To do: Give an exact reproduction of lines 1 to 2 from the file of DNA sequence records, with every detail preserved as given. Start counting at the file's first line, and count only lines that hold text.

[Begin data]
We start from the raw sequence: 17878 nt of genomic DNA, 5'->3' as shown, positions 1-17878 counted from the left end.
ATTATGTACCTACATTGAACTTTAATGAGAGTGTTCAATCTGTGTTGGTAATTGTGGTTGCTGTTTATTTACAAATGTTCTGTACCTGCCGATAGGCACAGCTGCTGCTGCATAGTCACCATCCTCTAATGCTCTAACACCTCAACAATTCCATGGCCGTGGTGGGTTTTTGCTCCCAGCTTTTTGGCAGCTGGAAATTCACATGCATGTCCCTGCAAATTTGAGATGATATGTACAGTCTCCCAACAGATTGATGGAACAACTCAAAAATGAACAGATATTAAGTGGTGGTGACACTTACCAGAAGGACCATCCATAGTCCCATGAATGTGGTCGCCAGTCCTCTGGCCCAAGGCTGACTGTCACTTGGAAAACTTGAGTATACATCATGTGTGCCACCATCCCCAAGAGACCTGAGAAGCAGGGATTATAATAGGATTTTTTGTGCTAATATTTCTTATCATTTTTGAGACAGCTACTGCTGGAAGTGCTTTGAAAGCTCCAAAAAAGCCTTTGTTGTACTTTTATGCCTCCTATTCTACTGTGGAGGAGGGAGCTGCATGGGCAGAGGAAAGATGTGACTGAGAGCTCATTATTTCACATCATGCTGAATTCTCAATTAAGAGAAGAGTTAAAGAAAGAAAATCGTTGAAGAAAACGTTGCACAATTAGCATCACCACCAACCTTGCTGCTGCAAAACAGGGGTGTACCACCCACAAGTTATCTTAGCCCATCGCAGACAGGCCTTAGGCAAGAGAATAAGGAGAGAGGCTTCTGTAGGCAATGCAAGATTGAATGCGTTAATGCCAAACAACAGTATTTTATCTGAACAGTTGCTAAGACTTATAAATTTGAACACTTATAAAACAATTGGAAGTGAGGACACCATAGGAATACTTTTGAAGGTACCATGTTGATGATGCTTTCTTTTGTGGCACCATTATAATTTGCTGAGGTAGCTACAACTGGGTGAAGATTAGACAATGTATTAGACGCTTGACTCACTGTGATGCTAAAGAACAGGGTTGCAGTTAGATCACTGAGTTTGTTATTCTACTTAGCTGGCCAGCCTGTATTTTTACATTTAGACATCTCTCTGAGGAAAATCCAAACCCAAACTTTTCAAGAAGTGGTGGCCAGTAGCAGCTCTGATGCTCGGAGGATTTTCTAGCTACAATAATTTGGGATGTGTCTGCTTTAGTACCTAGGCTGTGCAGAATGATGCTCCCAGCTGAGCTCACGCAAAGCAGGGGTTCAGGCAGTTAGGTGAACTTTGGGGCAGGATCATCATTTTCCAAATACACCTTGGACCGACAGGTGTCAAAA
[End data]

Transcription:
We start from the raw sequence: 17878 nt of genomic DNA, 5'->3' as shown, positions 1-17878 counted from the left end.
ATTATGTACCTACATTGAACTTTAATGAGAGTGTTCAATCTGTGTTGGTAATTGTGGTTGCTGTTTATTTACAAATGTTCTGTACCTGCCGATAGGCACAGCTGCTGCTGCATAGTCACCATCCTCTAATGCTCTAACACCTCAACAATTCCATGGCCGTGGTGGGTTTTTGCTCCCAGCTTTTTGGCAGCTGGAAATTCACATGCATGTCCCTGCAAATTTGAGATGATATGTACAGTCTCCCAACAGATTGATGGAACAACTCAAAAATGAACAGATATTAAGTGGTGGTGACACTTACCAGAAGGACCATCCATAGTCCCATGAATGTGGTCGCCAGTCCTCTGGCCCAAGGCTGACTGTCACTTGGAAAACTTGAGTATACATCATGTGTGCCACCATCCCCAAGAGACCTGAGAAGCAGGGATTATAATAGGATTTTTTGTGCTAATATTTCTTATCATTTTTGAGACAGCTACTGCTGGAAGTGCTTTGAAAGCTCCAAAAAAGCCTTTGTTGTACTTTTATGCCTCCTATTCTACTGTGGAGGAGGGAGCTGCATGGGCAGAGGAAAGATGTGACTGAGAGCTCATTATTTCACATCATGCTGAATTCTCAATTAAGAGAAGAGTTAAAGAAAGAAAATCGTTGAAGAAAACGTTGCACAATTAGCATCACCACCAACCTTGCTGCTGCAAAACAGGGGTGTACCACCCACAAGTTATCTTAGCCCATCGCAGACAGGCCTTAGGCAAGAGAATAAGGAGAGAGGCTTCTGTAGGCAATGCAAGATTGAATGCGTTAATGCCAAACAACAGTATTTTATCTGAACAGTTGCTAAGACTTATAAATTTGAACACTTATAAAACAATTGGAAGTGAGGACACCATAGGAATACTTTTGAAGGTACCATGTTGATGATGCTTTCTTTTGTGGCACCATTATAATTTGCTGAGGTAGCTACAACTGGGTGAAGATTAGACAATGTATTAGACGCTTGACTCACTGTGATGCTAAAGAACAGGGTTGCAGTTAGATCACTGAGTTTGTTATTCTACTTAGCTGGCCAGCCTGTATTTTTACATTTAGACATCTCTCTGAGGAAAATCCAAACCCAAACTTTTCAAGAAGTGGTGGCCAGTAGCAGCTCTGATGCTCGGAGGATTTTCTAGCTACAATAATTTGGGATGTGTCTGCTTTAGTACCTAGGCTGTGCAGAATGATGCTCCCAGCTGAGCTCACGCAAAGCAGGGGTTCAGGCAGTTAGGTGAACTTTGGGGCAGGATCATCATTTTCCAAATACACCTTGGACCGACAGGTGTCAAAA